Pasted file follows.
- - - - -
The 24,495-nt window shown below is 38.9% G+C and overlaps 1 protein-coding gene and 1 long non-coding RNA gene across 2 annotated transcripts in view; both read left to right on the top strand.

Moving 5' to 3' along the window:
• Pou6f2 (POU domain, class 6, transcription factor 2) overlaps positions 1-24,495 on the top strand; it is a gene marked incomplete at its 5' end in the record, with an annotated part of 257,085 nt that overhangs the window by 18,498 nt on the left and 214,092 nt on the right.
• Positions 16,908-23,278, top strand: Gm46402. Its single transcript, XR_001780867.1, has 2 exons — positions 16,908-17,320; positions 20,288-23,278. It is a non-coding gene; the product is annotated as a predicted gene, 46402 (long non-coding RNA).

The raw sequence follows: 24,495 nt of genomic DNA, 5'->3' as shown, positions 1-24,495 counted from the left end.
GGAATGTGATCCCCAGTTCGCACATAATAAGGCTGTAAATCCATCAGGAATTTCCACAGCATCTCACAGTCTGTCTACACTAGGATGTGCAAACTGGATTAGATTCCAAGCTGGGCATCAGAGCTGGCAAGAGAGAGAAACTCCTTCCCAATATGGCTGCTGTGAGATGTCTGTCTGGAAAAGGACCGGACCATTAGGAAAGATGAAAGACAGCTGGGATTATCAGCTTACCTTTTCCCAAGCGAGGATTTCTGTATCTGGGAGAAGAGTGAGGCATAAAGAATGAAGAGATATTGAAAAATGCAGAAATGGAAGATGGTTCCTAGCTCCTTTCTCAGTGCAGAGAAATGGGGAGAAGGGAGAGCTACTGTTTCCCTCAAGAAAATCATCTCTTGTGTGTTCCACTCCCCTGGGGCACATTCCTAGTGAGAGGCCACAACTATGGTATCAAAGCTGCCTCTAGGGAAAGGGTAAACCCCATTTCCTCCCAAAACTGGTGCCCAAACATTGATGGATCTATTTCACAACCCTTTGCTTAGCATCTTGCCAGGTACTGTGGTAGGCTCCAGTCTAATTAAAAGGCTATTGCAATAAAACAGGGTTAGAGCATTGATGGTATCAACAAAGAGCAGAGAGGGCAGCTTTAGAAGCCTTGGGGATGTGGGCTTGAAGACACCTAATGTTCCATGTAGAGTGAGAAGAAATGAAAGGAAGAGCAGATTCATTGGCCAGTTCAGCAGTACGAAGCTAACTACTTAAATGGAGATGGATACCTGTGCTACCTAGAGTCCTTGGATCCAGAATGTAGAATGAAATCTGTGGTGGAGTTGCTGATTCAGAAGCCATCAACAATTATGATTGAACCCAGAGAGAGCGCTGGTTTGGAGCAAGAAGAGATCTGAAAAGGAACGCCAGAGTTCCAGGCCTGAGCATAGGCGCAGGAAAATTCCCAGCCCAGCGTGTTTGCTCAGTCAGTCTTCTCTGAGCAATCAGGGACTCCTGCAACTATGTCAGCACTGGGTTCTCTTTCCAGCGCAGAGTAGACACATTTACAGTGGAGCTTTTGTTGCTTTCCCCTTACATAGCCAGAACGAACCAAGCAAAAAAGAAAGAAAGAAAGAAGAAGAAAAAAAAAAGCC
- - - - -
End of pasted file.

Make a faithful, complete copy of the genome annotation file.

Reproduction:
The 24,495-nt window shown below is 38.9% G+C and overlaps 1 protein-coding gene and 1 long non-coding RNA gene across 2 annotated transcripts in view; both read left to right on the top strand.

Moving 5' to 3' along the window:
• Pou6f2 (POU domain, class 6, transcription factor 2) overlaps positions 1-24,495 on the top strand; it is a gene marked incomplete at its 5' end in the record, with an annotated part of 257,085 nt that overhangs the window by 18,498 nt on the left and 214,092 nt on the right.
• Positions 16,908-23,278, top strand: Gm46402. Its single transcript, XR_001780867.1, has 2 exons — positions 16,908-17,320; positions 20,288-23,278. It is a non-coding gene; the product is annotated as a predicted gene, 46402 (long non-coding RNA).

The raw sequence follows: 24,495 nt of genomic DNA, 5'->3' as shown, positions 1-24,495 counted from the left end.
GGAATGTGATCCCCAGTTCGCACATAATAAGGCTGTAAATCCATCAGGAATTTCCACAGCATCTCACAGTCTGTCTACACTAGGATGTGCAAACTGGATTAGATTCCAAGCTGGGCATCAGAGCTGGCAAGAGAGAGAAACTCCTTCCCAATATGGCTGCTGTGAGATGTCTGTCTGGAAAAGGACCGGACCATTAGGAAAGATGAAAGACAGCTGGGATTATCAGCTTACCTTTTCCCAAGCGAGGATTTCTGTATCTGGGAGAAGAGTGAGGCATAAAGAATGAAGAGATATTGAAAAATGCAGAAATGGAAGATGGTTCCTAGCTCCTTTCTCAGTGCAGAGAAATGGGGAGAAGGGAGAGCTACTGTTTCCCTCAAGAAAATCATCTCTTGTGTGTTCCACTCCCCTGGGGCACATTCCTAGTGAGAGGCCACAACTATGGTATCAAAGCTGCCTCTAGGGAAAGGGTAAACCCCATTTCCTCCCAAAACTGGTGCCCAAACATTGATGGATCTATTTCACAACCCTTTGCTTAGCATCTTGCCAGGTACTGTGGTAGGCTCCAGTCTAATTAAAAGGCTATTGCAATAAAACAGGGTTAGAGCATTGATGGTATCAACAAAGAGCAGAGAGGGCAGCTTTAGAAGCCTTGGGGATGTGGGCTTGAAGACACCTAATGTTCCATGTAGAGTGAGAAGAAATGAAAGGAAGAGCAGATTCATTGGCCAGTTCAGCAGTACGAAGCTAACTACTTAAATGGAGATGGATACCTGTGCTACCTAGAGTCCTTGGATCCAGAATGTAGAATGAAATCTGTGGTGGAGTTGCTGATTCAGAAGCCATCAACAATTATGATTGAACCCAGAGAGAGCGCTGGTTTGGAGCAAGAAGAGATCTGAAAAGGAACGCCAGAGTTCCAGGCCTGAGCATAGGCGCAGGAAAATTCCCAGCCCAGCGTGTTTGCTCAGTCAGTCTTCTCTGAGCAATCAGGGACTCCTGCAACTATGTCAGCACTGGGTTCTCTTTCCAGCGCAGAGTAGACACATTTACAGTGGAGCTTTTGTTGCTTTCCCCTTACATAGCCAGAACGAACCAAGCAAAAAAGAAAGAAAGAAAGAAGAAGAAAAAAAAAAGCC